Evolution of packaging
Packaging for fresh provisions
The early range of fresh provisions sold by Sainsbury’s was weighed and wrapped individually, and any packaging was simple. Items such as butter, cheese or sausages would be wrapped in greaseproof and brown paper and tied with string. If two types of butter were purchased, slips of paper would be inserted so that customers could tell the difference. (In later years each package of butter was labelled with its country of origin and each pack of margarine bore a greaseproof label indicating the type.) Customers would bring their own jugs for milk and sometimes their own dishes for butter. Eggs were sold loose in wicker baskets and carried home in paper bags.
When groceries were first introduced in 1903, packaging remained simple. Tea packets were made of paper with a foil lining and different coloured seals to denote different blends. Sugar was sold in thick blue paper bags, made by salesmen during quiet moments. Flour was sold in reusable cotton bags.
Packaging for pies and cooked meats was more elaborate. An order of half a pound or more of York ham would be placed in a white box with green edging and tied with a green ribbon. ‘Hand-raised’ pork pies came in boxes with designs of poppies and corn on the lid.
Bloater paste, potted meats and jams came in earthenware jars, featuring the Sains-berry design. This pun – an S with a pattern of holly berries - was the company’s registered trademark between 1909 and 1951.
During the 1930s and 40s several brand names were used for Sainsbury’s own products. ‘Selsa’ was the brand name for a wide range of grocery goods, while ‘Crelos’ was used for margarine and ‘Basket Brand’ for tinned fruits.
Wartime - paper & ink saving labels
Before the Second World War, butter and cheese were given two layers of wrapping by the counter hand but this was reduced to one under wartime restrictions. In a wartime bulletin of 1942, customers were advised to bring their own receptacles for food as they had done during the Great War: 'It may be suggested to customers that flour bags which can be washed and used again are better for this purpose than odd bits of paper, although an actual container is best of all'. Paper and ink shortages also led to the use of less colourful 'half-labels' on many pre-packaged products.
Sainsbury's early grocery packaging used various elaborate and colourful designs, but common styles and colours can be seen on some labels. By the 1940s, the importance of design to unify the company image was recognised. Alan Sainsbury wrote that: "Although the quality of the particular food... is what finally counts with the discerning housewife, it should be the aim of the progressive retailer to present his wares in the most attractive dress and, if he sells food, in the most hygienic manner."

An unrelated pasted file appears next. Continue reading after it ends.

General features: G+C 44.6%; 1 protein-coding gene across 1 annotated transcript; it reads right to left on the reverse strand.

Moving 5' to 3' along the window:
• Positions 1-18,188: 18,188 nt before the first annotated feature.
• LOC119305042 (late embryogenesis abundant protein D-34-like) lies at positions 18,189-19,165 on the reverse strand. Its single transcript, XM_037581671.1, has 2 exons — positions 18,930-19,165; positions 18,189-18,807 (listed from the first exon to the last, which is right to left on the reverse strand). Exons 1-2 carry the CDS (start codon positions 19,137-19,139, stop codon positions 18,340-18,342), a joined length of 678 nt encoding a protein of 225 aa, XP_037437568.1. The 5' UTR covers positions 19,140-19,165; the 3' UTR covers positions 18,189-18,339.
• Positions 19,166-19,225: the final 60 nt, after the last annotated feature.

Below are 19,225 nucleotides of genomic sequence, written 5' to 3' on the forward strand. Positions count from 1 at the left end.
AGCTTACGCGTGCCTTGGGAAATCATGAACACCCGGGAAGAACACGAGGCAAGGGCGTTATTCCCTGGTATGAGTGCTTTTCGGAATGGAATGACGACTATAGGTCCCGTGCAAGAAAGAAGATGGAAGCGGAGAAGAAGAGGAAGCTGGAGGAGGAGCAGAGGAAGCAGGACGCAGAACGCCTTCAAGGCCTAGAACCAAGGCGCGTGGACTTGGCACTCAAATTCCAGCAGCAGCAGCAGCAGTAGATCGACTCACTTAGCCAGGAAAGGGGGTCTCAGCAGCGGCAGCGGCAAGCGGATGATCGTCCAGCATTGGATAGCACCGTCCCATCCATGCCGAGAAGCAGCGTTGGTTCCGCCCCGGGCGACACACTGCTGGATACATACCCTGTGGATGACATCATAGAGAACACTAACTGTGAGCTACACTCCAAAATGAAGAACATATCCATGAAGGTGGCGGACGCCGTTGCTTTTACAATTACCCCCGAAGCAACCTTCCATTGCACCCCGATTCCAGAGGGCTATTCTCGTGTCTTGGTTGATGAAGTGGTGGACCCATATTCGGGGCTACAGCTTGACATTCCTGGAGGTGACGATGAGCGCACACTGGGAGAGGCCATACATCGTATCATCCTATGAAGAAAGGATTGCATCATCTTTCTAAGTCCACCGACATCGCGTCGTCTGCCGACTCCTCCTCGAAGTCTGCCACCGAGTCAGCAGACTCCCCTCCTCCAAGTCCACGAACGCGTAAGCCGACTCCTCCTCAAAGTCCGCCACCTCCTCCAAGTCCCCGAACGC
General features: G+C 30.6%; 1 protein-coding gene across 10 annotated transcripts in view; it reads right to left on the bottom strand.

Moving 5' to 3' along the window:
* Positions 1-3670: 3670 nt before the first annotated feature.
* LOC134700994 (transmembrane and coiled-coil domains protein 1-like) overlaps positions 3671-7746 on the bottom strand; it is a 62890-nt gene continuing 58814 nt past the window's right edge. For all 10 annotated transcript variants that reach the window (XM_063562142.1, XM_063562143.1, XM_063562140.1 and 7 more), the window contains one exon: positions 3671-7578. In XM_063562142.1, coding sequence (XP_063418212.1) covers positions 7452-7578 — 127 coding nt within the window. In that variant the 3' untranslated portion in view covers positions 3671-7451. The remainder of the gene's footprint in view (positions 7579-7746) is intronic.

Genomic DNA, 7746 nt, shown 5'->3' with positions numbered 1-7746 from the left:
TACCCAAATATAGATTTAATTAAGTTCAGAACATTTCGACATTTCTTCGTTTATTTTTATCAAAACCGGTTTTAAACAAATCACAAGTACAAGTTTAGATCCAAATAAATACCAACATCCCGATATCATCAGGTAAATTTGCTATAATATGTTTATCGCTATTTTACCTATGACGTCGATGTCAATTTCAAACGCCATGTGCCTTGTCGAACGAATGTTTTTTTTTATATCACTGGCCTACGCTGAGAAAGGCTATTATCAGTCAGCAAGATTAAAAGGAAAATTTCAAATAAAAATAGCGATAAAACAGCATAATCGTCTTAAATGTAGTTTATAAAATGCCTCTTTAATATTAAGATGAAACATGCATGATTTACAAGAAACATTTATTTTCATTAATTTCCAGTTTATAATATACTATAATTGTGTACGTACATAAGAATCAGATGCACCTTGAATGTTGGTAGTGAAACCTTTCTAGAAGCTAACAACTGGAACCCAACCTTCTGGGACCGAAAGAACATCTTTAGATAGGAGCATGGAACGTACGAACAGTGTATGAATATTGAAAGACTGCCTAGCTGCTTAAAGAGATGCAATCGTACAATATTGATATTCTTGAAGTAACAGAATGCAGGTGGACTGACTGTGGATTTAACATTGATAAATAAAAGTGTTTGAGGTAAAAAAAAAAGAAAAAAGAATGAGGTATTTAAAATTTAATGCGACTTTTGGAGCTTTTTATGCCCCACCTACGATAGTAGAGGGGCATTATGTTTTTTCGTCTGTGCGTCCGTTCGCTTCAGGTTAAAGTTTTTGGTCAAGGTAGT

Improvements were also made to the quality of the packaging. In 1946, designs for Coffee Berries and Semolina packs were chosen for display in the Printing and Packaging Section of the "Britain Can Make It" Exhibition.
Before the introduction of self-service supermarkets, carrier bags were not available at Sainsbury's. Paper bags were provided for eggs and other loose items such as sugar and flour were measured into special bags. Customers would either take goods home in their own baskets, or have larger shops delivered to their homes.
When paper carriers were first introduced in the 1950s they cost 4d each, but contemporary photographs show that many customers still brought their own baskets with them. Plastic carrier bags were available from 1978. Over the years carrier bag designs have reflected Sainsbury's changing brand identity and slogans. In 1989 recycled plastic carrier bags were introduced and Sainsbury's won several environmental awards. In 1991, the company launched its 'Penny Back' scheme which gave customers a penny back every time they used an old bag. When the first environment report was produced in 1996, it showed that 80.2 million bags had been reused that year as part of the scheme. 1.5 million pennies were being refunded every week and £3 million had been raised for charity by customers donating their pennies. Various other permanent shopping bags were introduced during the 1990s including Bags For Life and special wine carriers and cool bags. In September 2006 'green generation' plastic bags were introduced, containing one third recycled material, 10% chalk and 43% less plastic.
The transition from counter service, where goods were individually weighed and wrapped, to self-service, prompted a revolution in packaging design. By the end of rationing in 1954, most foods required some kind of packaging. Many factors had to be taken into account for the design of packaging for this new style of shopping. The package had to protect its contents and withstand handling by customers. It had to be clearly labelled and identifiable from any angle. It also had to be easy to stack and to look attractive both on its own and in displays. Leonard Beaumont was appointed Sainsbury's design consultant in 1950 and created simple, consistent designs which reflected the company's reputation for quality and cleanliness. He used only one typeface (Albertus), stylised graphics and muted colours to create a clean fresh image which echoed the design of the self-service shops. Eggs had traditionally been sold loose. When they came off ration in 1953 a new 4-egg pack was introduced. However this was not stackable or robust enough so was replaced three years later with a sturdier design.